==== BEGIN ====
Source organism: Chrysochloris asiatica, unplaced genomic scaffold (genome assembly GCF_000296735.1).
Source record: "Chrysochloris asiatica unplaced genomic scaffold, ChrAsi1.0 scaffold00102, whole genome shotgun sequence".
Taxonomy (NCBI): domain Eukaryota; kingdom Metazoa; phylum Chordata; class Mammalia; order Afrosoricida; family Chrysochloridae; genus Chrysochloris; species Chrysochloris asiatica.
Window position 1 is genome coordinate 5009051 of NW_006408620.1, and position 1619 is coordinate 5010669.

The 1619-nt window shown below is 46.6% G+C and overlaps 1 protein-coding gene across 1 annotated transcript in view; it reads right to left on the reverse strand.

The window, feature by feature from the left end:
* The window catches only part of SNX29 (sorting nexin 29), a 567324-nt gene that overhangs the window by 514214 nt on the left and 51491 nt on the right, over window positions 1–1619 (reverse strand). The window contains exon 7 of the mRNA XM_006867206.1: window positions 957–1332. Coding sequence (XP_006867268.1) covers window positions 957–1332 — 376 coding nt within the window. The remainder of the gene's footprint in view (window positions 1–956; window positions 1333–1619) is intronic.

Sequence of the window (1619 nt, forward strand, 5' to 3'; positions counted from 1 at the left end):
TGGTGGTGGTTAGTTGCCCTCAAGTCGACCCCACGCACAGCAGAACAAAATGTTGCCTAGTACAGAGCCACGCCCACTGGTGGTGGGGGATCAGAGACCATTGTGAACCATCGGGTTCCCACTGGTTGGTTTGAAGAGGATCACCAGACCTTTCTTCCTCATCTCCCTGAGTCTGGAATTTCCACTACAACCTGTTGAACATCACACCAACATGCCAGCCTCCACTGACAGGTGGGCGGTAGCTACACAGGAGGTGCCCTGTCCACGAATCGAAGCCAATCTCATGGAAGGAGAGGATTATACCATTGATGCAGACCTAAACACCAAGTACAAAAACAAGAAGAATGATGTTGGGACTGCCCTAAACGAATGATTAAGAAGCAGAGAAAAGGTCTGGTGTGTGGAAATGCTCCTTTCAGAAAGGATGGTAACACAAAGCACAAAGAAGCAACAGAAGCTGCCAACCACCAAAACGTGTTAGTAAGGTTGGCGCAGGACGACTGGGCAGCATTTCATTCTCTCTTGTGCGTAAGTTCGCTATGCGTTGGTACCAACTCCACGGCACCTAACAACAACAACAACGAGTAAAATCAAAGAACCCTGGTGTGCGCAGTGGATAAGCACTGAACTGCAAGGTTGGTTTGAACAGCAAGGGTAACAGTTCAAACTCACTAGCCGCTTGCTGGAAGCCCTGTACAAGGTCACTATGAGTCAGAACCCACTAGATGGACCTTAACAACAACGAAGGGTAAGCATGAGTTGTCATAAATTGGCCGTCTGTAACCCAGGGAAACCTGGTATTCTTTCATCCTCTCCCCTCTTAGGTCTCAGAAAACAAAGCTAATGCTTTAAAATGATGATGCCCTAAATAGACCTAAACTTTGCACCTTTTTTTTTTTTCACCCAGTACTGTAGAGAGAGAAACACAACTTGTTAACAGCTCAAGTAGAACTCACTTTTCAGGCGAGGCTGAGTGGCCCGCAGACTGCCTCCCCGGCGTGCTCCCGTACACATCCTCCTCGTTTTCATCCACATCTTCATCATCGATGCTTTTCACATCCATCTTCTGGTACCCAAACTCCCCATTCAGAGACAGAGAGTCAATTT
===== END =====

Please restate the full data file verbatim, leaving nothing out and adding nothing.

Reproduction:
Source organism: Chrysochloris asiatica, unplaced genomic scaffold (genome assembly GCF_000296735.1).
Source record: "Chrysochloris asiatica unplaced genomic scaffold, ChrAsi1.0 scaffold00102, whole genome shotgun sequence".
Taxonomy (NCBI): domain Eukaryota; kingdom Metazoa; phylum Chordata; class Mammalia; order Afrosoricida; family Chrysochloridae; genus Chrysochloris; species Chrysochloris asiatica.
Window position 1 is genome coordinate 5009051 of NW_006408620.1, and position 1619 is coordinate 5010669.

The 1619-nt window shown below is 46.6% G+C and overlaps 1 protein-coding gene across 1 annotated transcript in view; it reads right to left on the reverse strand.

The window, feature by feature from the left end:
* The window catches only part of SNX29 (sorting nexin 29), a 567324-nt gene that overhangs the window by 514214 nt on the left and 51491 nt on the right, over window positions 1–1619 (reverse strand). The window contains exon 7 of the mRNA XM_006867206.1: window positions 957–1332. Coding sequence (XP_006867268.1) covers window positions 957–1332 — 376 coding nt within the window. The remainder of the gene's footprint in view (window positions 1–956; window positions 1333–1619) is intronic.

Sequence of the window (1619 nt, forward strand, 5' to 3'; positions counted from 1 at the left end):
TGGTGGTGGTTAGTTGCCCTCAAGTCGACCCCACGCACAGCAGAACAAAATGTTGCCTAGTACAGAGCCACGCCCACTGGTGGTGGGGGATCAGAGACCATTGTGAACCATCGGGTTCCCACTGGTTGGTTTGAAGAGGATCACCAGACCTTTCTTCCTCATCTCCCTGAGTCTGGAATTTCCACTACAACCTGTTGAACATCACACCAACATGCCAGCCTCCACTGACAGGTGGGCGGTAGCTACACAGGAGGTGCCCTGTCCACGAATCGAAGCCAATCTCATGGAAGGAGAGGATTATACCATTGATGCAGACCTAAACACCAAGTACAAAAACAAGAAGAATGATGTTGGGACTGCCCTAAACGAATGATTAAGAAGCAGAGAAAAGGTCTGGTGTGTGGAAATGCTCCTTTCAGAAAGGATGGTAACACAAAGCACAAAGAAGCAACAGAAGCTGCCAACCACCAAAACGTGTTAGTAAGGTTGGCGCAGGACGACTGGGCAGCATTTCATTCTCTCTTGTGCGTAAGTTCGCTATGCGTTGGTACCAACTCCACGGCACCTAACAACAACAACAACGAGTAAAATCAAAGAACCCTGGTGTGCGCAGTGGATAAGCACTGAACTGCAAGGTTGGTTTGAACAGCAAGGGTAACAGTTCAAACTCACTAGCCGCTTGCTGGAAGCCCTGTACAAGGTCACTATGAGTCAGAACCCACTAGATGGACCTTAACAACAACGAAGGGTAAGCATGAGTTGTCATAAATTGGCCGTCTGTAACCCAGGGAAACCTGGTATTCTTTCATCCTCTCCCCTCTTAGGTCTCAGAAAACAAAGCTAATGCTTTAAAATGATGATGCCCTAAATAGACCTAAACTTTGCACCTTTTTTTTTTTTCACCCAGTACTGTAGAGAGAGAAACACAACTTGTTAACAGCTCAAGTAGAACTCACTTTTCAGGCGAGGCTGAGTGGCCCGCAGACTGCCTCCCCGGCGTGCTCCCGTACACATCCTCCTCGTTTTCATCCACATCTTCATCATCGATGCTTTTCACATCCATCTTCTGGTACCCAAACTCCCCATTCAGAGACAGAGAGTCAATTT